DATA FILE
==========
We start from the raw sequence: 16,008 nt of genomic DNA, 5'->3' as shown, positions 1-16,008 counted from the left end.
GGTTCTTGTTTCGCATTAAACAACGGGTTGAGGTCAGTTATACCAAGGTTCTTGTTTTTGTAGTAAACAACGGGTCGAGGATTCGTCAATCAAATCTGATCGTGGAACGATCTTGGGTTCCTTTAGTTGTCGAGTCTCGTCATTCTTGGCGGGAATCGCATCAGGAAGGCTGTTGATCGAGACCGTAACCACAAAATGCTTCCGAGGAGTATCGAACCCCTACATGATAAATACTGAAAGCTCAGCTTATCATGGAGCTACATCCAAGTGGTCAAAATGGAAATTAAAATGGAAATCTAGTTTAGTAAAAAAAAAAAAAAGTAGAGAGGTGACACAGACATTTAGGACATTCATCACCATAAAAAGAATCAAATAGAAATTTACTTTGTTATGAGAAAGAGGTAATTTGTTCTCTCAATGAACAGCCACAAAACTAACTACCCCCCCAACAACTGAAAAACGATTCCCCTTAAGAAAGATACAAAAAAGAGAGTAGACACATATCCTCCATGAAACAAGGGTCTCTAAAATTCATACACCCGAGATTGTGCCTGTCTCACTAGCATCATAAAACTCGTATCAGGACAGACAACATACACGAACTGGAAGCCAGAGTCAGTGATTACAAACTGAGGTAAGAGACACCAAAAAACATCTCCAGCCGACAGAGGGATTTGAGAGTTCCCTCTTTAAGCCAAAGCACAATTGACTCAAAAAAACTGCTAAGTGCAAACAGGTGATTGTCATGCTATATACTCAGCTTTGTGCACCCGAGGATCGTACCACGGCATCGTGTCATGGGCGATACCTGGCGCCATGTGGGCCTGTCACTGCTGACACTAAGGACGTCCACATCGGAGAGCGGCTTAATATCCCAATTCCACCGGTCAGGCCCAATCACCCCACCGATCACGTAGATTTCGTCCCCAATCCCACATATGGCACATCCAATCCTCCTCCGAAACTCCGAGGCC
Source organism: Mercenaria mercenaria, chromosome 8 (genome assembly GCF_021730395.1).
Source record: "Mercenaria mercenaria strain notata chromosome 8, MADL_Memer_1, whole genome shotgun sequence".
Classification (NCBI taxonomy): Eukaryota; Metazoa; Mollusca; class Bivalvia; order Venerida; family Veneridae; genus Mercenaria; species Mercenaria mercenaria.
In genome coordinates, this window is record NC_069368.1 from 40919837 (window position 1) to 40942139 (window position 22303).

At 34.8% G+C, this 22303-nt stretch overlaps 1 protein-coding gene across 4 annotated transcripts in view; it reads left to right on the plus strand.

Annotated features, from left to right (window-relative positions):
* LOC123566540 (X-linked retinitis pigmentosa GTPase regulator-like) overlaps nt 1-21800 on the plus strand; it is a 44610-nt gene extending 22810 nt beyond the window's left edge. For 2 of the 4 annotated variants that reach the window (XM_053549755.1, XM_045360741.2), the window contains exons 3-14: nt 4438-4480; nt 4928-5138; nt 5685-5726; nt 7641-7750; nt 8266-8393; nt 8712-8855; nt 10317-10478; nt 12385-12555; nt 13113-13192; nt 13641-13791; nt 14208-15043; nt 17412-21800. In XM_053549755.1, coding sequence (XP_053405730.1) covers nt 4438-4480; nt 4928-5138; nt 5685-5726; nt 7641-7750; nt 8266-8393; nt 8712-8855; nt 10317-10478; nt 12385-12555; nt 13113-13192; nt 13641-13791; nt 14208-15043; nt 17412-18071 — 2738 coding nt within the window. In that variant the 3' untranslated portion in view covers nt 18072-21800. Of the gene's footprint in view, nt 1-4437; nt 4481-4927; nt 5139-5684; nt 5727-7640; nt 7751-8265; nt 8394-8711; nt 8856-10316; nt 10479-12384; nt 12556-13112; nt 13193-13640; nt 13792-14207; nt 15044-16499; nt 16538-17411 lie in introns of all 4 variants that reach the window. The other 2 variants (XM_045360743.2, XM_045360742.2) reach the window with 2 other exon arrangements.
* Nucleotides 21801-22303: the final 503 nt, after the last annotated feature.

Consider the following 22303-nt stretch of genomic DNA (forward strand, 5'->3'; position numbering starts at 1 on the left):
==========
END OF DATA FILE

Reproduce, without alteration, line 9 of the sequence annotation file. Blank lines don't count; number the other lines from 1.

* LOC123566540 (X-linked retinitis pigmentosa GTPase regulator-like) overlaps nt 1-21800 on the plus strand; it is a 44610-nt gene extending 22810 nt beyond the window's left edge. For 2 of the 4 annotated variants that reach the window (XM_053549755.1, XM_045360741.2), the window contains exons 3-14: nt 4438-4480; nt 4928-5138; nt 5685-5726; nt 7641-7750; nt 8266-8393; nt 8712-8855; nt 10317-10478; nt 12385-12555; nt 13113-13192; nt 13641-13791; nt 14208-15043; nt 17412-21800. In XM_053549755.1, coding sequence (XP_053405730.1) covers nt 4438-4480; nt 4928-5138; nt 5685-5726; nt 7641-7750; nt 8266-8393; nt 8712-8855; nt 10317-10478; nt 12385-12555; nt 13113-13192; nt 13641-13791; nt 14208-15043; nt 17412-18071 — 2738 coding nt within the window. In that variant the 3' untranslated portion in view covers nt 18072-21800. Of the gene's footprint in view, nt 1-4437; nt 4481-4927; nt 5139-5684; nt 5727-7640; nt 7751-8265; nt 8394-8711; nt 8856-10316; nt 10479-12384; nt 12556-13112; nt 13193-13640; nt 13792-14207; nt 15044-16499; nt 16538-17411 lie in introns of all 4 variants that reach the window. The other 2 variants (XM_045360743.2, XM_045360742.2) reach the window with 2 other exon arrangements.